Painel 6: Aspirations vs. reality for language of instruction
- Valentina Asquini (Humana People to People)
Over sixty years have passed since UNESCO’s endorsement of mother tongue instruction, however a large majority of children still learn in an unfamiliar language (UNESCO, 1953). Mozambique is no exception. Instruction is in Portuguese, when only 10% of the population speaks Portuguese as a first language (National Institute for Education Development, 2014). In the early 1990s, a group of forward-thinking Mozambican educators introduced a bilingual education pilot to reduce attrition and improve learning (Benson, 2000). Over twenty-five years later, the bilingual experiment has entered education policy, but continues on a small scale, due to limited resources and support (Capra International, 2013).
This presentation focuses on a case study from the USDA-funded Reforca de Leitura e Escrita (Reading and Writing Reinforcement) program managed by Planet Aid and implementing partners, which highlights the challenges of negotiating language of instruction reform within a context of differing values and priorities.
This paper presents our program as a case study about the process of reaching understanding of, and negotiating around differences in the effort to reach a common goal. Ajuda de Desenvolvimento de Povo para o Povo (ADPP) and Cambridge Education are partners in Planet Aid’s Food for Knowledge project, funded by the US Department of Agriculture under the McGovern-Dole International Food for Education and Child Nutrition Program. The intervention targets rural primary schools in four districts of Maputo province, run by the Ministry of Education and Human Development. Effectively, this is a partnership between the above three organizations and the Ministry of Education and Human Development with a common goal: the improvement in participating schools of the teaching and learning of literacy in the first three years of schooling.
While the goal of improved learner performance is unequivocally shared by all involved, the roles, priorities, and hence approaches of each are different. These differing perspectives and priorities serve both as strengths and challenges. A key part of the implementation process is also about how to valorize, understand, and respect the strengths of the differing perspectives, noting that though initiated in the US, this program is implemented by and for the people of Mozambique. How do we best negotiate our early grade reading program, based on the evidence of what works best in the U.S. (National Institute of Child Health and Human Development, 2000) and other developing country programs (as cited in Kim, et al., 2016) while taking into account the context, history and politics of Ensino Bilingue (Ministry’s bilingual education program running in some schools since 2003)? Are beliefs about what counts as reading in the US, the same as beliefs about reading in Mozambique? Understanding that teacher knowledge and beliefs are underpinnings to their classroom practice (McEwan, 2014; Westbrook, et al., 2013), what are the implications of this for the development of the reading program? Can we frame scripted lesson plans as scaffolding to foster teacher autonomy and creativity, which are central to the teacher education policy in Mozambique?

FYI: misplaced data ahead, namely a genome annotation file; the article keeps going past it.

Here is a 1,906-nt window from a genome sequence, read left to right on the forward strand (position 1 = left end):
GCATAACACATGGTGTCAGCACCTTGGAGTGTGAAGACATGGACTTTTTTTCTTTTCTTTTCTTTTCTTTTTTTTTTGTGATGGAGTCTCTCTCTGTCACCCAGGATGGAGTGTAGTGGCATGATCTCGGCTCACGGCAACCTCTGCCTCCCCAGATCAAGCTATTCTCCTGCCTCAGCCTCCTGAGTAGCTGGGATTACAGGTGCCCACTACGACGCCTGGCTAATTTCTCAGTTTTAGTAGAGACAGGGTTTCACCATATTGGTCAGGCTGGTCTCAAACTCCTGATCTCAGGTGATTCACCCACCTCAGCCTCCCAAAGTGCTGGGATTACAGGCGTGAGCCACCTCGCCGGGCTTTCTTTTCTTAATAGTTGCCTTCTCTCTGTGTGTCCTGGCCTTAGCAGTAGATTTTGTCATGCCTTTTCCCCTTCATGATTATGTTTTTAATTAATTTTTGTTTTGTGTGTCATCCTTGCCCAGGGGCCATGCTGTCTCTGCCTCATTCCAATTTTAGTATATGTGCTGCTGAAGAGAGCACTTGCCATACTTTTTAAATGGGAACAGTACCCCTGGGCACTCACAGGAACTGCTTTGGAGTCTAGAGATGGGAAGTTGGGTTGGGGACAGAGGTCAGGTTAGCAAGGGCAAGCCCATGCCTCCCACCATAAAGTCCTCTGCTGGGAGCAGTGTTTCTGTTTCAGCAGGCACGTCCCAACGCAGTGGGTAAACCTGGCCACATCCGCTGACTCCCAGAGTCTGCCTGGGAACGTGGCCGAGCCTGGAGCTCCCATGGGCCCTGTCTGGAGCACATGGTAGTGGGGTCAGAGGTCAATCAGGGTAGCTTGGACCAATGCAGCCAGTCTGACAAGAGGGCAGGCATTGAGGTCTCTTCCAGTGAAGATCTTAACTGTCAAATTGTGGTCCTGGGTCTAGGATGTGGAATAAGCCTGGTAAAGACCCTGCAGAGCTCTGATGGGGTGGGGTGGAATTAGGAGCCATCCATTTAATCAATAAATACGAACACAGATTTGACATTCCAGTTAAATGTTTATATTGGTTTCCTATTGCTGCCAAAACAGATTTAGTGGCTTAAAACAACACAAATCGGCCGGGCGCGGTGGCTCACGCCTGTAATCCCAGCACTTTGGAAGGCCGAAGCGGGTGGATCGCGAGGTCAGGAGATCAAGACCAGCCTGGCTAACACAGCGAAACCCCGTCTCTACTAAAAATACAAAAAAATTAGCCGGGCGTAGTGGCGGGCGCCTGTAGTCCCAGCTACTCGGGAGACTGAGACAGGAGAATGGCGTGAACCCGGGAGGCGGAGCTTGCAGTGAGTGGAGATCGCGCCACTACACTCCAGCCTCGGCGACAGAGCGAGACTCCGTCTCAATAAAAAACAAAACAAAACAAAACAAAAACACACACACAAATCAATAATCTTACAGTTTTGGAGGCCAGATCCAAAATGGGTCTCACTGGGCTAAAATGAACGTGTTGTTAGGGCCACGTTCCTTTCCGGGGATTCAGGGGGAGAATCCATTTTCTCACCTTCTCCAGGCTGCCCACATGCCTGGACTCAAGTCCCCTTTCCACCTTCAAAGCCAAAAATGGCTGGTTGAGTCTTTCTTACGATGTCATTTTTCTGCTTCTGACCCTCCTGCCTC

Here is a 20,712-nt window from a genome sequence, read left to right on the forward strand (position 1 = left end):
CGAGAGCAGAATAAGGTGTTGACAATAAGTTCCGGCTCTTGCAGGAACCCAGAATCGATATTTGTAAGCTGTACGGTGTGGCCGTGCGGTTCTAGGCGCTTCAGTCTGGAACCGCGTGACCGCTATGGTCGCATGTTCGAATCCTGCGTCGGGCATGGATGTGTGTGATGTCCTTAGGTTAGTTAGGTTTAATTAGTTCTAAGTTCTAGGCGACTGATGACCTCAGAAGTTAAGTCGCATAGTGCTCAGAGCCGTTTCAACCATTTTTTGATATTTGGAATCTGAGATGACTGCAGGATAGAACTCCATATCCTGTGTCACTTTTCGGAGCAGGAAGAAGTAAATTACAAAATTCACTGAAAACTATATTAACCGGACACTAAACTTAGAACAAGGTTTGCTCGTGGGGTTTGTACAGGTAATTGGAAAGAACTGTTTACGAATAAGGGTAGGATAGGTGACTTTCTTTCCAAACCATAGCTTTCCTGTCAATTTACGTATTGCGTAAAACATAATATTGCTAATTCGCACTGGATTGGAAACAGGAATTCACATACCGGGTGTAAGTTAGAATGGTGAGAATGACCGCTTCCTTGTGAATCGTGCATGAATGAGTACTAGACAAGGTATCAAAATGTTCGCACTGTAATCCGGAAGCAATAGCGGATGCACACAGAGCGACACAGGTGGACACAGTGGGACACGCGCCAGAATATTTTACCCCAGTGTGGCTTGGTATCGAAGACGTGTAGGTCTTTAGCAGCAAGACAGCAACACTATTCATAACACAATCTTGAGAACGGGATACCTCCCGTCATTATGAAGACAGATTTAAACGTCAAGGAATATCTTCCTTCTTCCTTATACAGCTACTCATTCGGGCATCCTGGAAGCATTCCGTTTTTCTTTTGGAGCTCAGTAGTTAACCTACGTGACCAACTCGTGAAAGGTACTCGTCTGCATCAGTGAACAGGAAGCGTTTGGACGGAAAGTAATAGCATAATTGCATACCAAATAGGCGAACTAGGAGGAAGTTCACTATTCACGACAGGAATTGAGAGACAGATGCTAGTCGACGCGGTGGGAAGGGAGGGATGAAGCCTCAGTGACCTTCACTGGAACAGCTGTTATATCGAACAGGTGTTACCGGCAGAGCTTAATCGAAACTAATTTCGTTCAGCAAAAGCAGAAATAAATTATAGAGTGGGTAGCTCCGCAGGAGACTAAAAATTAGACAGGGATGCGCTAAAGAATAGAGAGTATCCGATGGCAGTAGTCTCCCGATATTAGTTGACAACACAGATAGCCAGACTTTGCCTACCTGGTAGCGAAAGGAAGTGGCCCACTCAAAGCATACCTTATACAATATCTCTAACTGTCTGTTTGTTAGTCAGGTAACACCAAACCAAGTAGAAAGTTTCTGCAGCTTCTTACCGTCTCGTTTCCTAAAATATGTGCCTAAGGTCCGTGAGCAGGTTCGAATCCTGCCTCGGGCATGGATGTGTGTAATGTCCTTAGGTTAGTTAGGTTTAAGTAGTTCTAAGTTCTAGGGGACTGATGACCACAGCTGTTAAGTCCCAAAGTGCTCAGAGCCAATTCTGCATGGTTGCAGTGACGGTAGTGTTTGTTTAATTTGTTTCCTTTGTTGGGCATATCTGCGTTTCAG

The program is only in its second year, so no impact data are yet available. However, the internally implemented baseline study and the classroom observation instruments completed by the reading coaches provide interesting information not only about learner performance but also about early grade teachers’ understandings of literacy, and their own literacy practices.
The paper seeks to highlight rather than minimize these differing perspectives and to show how in the process of rolling out the program, the need to establish ways to contribute to, trust and learn from one another is as much a key element of the success of the program as are the methodology and materials.
Benson, Carolyn J. (2000) “The Primary Bilingual Education Experiment in Mozambique, 1993 to 1997” International Journal of Bilingual Education and Bilingualism, 3:3, p. 149-150
McEwan, P. J. (2014). Improving learning in primary schools of developing countries: A meta-analysis of randomized experiments. Review of Educational Research, 1–42.
National Institute for Education Development (Instituto Nacional de Desenvolvimento da Educação). (2014). Avaliação nacional da 3a classe (National Evaluation of Grade 3). Maputo: Ministry of Education.
National Institute of Child Health and Human Development (2000). Report of the National Reading Panel. Teaching children to read: An evidence-based assessment of the scientific research literature on reading and its implications for reading instruction (NIH Publication No. 00-4769). Washington, DC: U.S. Government Printing Office.
Ngunga, Armindo (2011) “Monolingual education in a multilingual setting: The case of Mozambique” Journal of Multicultural Discourses, 6:2, p. 187
UNESCO (1953). The use of the vernacular languages in education. Monographs on Foundations of Education, No. 8. Paris: UNESCO, p. 11.
Westbrook J, Durrani N, Brown R, Orr D, Pryor J, Boddy J, & Salvi F (2013). Pedagogy, Curriculum, Teaching Practices and Teacher Education in Developing Countries. Final Report. Education Rigorous Literature Review. Department for International Development.
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